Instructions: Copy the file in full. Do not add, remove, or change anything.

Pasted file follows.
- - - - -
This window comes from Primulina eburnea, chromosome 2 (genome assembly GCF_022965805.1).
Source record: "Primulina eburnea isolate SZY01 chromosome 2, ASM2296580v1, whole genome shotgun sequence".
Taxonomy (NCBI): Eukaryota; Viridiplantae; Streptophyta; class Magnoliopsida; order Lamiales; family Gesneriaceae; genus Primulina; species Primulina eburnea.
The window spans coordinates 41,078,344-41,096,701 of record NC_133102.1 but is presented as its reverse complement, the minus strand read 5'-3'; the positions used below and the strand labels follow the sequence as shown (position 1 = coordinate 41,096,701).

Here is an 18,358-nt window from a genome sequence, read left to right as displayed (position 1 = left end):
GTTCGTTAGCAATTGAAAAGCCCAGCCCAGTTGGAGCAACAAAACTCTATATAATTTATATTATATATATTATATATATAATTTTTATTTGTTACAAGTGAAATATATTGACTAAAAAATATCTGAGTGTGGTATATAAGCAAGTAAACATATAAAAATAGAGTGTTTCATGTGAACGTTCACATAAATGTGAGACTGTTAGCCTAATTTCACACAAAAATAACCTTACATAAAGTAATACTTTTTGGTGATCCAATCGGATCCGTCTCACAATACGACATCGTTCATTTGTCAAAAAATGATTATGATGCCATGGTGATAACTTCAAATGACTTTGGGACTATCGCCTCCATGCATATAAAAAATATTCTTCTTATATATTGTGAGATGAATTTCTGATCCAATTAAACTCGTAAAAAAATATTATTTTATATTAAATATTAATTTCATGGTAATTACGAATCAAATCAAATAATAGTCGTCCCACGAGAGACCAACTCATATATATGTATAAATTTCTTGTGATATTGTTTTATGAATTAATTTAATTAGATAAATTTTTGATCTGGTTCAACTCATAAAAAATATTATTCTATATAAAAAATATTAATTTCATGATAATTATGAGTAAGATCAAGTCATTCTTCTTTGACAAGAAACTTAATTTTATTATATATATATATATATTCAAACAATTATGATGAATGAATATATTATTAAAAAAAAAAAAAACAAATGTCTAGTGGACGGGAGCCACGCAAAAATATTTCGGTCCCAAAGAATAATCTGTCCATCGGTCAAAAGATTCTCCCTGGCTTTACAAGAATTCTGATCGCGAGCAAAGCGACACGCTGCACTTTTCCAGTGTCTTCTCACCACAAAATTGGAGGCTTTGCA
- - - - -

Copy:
This window comes from Primulina eburnea, chromosome 2 (genome assembly GCF_022965805.1).
Source record: "Primulina eburnea isolate SZY01 chromosome 2, ASM2296580v1, whole genome shotgun sequence".
Taxonomy (NCBI): Eukaryota; Viridiplantae; Streptophyta; class Magnoliopsida; order Lamiales; family Gesneriaceae; genus Primulina; species Primulina eburnea.
The window spans coordinates 41,078,344-41,096,701 of record NC_133102.1 but is presented as its reverse complement, the minus strand read 5'-3'; the positions used below and the strand labels follow the sequence as shown (position 1 = coordinate 41,096,701).

Here is an 18,358-nt window from a genome sequence, read left to right as displayed (position 1 = left end):
GTTCGTTAGCAATTGAAAAGCCCAGCCCAGTTGGAGCAACAAAACTCTATATAATTTATATTATATATATTATATATATAATTTTTATTTGTTACAAGTGAAATATATTGACTAAAAAATATCTGAGTGTGGTATATAAGCAAGTAAACATATAAAAATAGAGTGTTTCATGTGAACGTTCACATAAATGTGAGACTGTTAGCCTAATTTCACACAAAAATAACCTTACATAAAGTAATACTTTTTGGTGATCCAATCGGATCCGTCTCACAATACGACATCGTTCATTTGTCAAAAAATGATTATGATGCCATGGTGATAACTTCAAATGACTTTGGGACTATCGCCTCCATGCATATAAAAAATATTCTTCTTATATATTGTGAGATGAATTTCTGATCCAATTAAACTCGTAAAAAAATATTATTTTATATTAAATATTAATTTCATGGTAATTACGAATCAAATCAAATAATAGTCGTCCCACGAGAGACCAACTCATATATATGTATAAATTTCTTGTGATATTGTTTTATGAATTAATTTAATTAGATAAATTTTTGATCTGGTTCAACTCATAAAAAATATTATTCTATATAAAAAATATTAATTTCATGATAATTATGAGTAAGATCAAGTCATTCTTCTTTGACAAGAAACTTAATTTTATTATATATATATATATATTCAAACAATTATGATGAATGAATATATTATTAAAAAAAAAAAAAACAAATGTCTAGTGGACGGGAGCCACGCAAAAATATTTCGGTCCCAAAGAATAATCTGTCCATCGGTCAAAAGATTCTCCCTGGCTTTACAAGAATTCTGATCGCGAGCAAAGCGACACGCTGCACTTTTCCAGTGTCTTCTCACCACAAAATTGGAGGCTTTGCA